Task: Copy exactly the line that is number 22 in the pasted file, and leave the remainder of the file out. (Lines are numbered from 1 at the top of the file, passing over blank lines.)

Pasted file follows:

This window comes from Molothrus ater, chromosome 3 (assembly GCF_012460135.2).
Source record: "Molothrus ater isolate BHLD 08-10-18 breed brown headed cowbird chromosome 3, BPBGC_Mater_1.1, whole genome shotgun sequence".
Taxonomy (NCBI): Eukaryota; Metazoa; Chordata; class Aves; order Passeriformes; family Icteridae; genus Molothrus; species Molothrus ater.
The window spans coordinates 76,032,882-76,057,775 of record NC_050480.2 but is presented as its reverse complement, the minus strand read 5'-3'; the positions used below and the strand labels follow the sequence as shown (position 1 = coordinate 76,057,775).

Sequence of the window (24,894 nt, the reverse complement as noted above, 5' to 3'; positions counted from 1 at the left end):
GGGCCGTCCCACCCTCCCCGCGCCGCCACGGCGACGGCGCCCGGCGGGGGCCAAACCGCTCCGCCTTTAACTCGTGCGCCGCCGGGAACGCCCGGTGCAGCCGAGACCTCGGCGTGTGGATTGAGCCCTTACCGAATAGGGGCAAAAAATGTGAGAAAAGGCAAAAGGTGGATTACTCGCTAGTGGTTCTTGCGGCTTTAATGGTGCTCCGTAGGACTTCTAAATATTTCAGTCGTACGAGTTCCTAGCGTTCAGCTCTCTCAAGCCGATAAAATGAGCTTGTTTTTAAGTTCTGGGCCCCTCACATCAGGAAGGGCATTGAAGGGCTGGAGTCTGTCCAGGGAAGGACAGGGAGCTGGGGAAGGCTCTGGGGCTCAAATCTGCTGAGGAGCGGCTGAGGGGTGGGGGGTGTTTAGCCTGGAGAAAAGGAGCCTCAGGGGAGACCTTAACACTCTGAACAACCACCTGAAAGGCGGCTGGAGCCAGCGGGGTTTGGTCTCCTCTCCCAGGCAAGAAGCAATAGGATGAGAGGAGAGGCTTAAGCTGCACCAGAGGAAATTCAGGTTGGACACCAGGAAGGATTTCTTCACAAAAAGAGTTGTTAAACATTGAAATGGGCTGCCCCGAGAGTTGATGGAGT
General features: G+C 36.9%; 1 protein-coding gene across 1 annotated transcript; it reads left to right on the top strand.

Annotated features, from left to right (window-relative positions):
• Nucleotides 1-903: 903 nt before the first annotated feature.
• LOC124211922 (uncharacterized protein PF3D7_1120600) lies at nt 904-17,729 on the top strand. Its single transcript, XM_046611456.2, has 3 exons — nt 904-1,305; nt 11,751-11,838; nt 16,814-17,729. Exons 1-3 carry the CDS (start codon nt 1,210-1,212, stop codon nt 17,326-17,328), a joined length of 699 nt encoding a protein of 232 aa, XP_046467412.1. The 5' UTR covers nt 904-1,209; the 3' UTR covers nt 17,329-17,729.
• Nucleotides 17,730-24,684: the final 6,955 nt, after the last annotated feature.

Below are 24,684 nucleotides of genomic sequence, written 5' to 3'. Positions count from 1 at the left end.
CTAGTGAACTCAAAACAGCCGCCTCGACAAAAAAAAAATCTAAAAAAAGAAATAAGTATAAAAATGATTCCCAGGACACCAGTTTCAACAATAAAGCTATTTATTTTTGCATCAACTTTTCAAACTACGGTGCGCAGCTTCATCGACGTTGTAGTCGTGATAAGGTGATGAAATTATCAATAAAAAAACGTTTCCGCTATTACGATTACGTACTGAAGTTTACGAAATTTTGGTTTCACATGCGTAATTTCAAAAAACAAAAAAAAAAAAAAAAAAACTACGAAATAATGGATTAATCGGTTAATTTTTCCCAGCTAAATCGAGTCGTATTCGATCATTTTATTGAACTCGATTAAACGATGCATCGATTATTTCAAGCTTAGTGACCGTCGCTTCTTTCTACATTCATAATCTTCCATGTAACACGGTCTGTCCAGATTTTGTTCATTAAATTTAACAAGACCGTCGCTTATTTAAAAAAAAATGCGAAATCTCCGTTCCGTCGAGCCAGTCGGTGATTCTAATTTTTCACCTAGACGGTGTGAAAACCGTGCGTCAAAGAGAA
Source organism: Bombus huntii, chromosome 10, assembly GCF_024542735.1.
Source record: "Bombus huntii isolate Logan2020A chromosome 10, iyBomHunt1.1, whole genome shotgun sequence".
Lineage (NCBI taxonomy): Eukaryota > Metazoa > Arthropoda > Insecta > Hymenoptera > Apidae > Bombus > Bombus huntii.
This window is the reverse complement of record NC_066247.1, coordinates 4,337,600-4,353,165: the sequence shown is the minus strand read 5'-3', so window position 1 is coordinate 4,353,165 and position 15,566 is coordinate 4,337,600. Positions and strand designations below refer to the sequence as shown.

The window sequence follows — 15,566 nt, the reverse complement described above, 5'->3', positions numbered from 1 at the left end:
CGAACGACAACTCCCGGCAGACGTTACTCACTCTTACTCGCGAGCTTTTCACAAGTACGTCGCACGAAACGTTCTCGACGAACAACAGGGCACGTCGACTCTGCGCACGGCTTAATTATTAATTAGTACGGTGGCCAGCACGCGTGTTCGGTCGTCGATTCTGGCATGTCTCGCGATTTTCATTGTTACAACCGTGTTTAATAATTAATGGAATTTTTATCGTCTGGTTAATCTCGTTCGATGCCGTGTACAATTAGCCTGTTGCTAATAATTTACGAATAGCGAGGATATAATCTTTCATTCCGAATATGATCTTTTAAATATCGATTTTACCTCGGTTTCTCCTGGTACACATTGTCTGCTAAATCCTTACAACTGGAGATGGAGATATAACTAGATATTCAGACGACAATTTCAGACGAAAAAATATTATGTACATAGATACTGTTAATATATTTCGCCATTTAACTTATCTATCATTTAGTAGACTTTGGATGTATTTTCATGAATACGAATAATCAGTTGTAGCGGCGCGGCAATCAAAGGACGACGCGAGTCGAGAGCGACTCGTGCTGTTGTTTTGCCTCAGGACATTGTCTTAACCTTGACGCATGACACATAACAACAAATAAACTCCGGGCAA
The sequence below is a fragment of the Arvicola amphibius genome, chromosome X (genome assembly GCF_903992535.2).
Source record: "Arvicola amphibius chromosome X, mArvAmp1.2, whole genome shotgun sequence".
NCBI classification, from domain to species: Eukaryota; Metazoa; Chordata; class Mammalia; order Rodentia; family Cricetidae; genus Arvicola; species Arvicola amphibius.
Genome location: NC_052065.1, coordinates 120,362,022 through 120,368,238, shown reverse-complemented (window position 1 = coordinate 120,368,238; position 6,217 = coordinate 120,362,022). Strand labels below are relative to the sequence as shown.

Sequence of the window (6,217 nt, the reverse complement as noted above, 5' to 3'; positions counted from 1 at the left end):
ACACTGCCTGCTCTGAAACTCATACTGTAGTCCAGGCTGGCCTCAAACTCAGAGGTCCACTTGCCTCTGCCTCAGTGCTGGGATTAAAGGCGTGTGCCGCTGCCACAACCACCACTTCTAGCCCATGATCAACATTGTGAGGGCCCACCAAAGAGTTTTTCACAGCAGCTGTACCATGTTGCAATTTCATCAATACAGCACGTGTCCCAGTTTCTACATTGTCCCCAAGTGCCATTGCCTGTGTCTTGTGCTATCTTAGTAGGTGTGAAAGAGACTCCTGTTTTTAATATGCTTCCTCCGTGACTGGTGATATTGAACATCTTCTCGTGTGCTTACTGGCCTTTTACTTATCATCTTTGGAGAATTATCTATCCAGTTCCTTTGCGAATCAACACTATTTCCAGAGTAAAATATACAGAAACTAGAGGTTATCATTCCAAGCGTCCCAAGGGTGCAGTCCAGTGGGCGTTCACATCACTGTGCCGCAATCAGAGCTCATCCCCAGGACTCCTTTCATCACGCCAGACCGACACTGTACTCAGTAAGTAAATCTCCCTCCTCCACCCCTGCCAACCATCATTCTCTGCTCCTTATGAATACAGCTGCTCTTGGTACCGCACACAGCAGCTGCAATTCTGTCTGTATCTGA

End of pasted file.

NCBI classification, from domain to species: Eukaryota; Metazoa; Chordata; class Mammalia; order Rodentia; family Cricetidae; genus Arvicola; species Arvicola amphibius.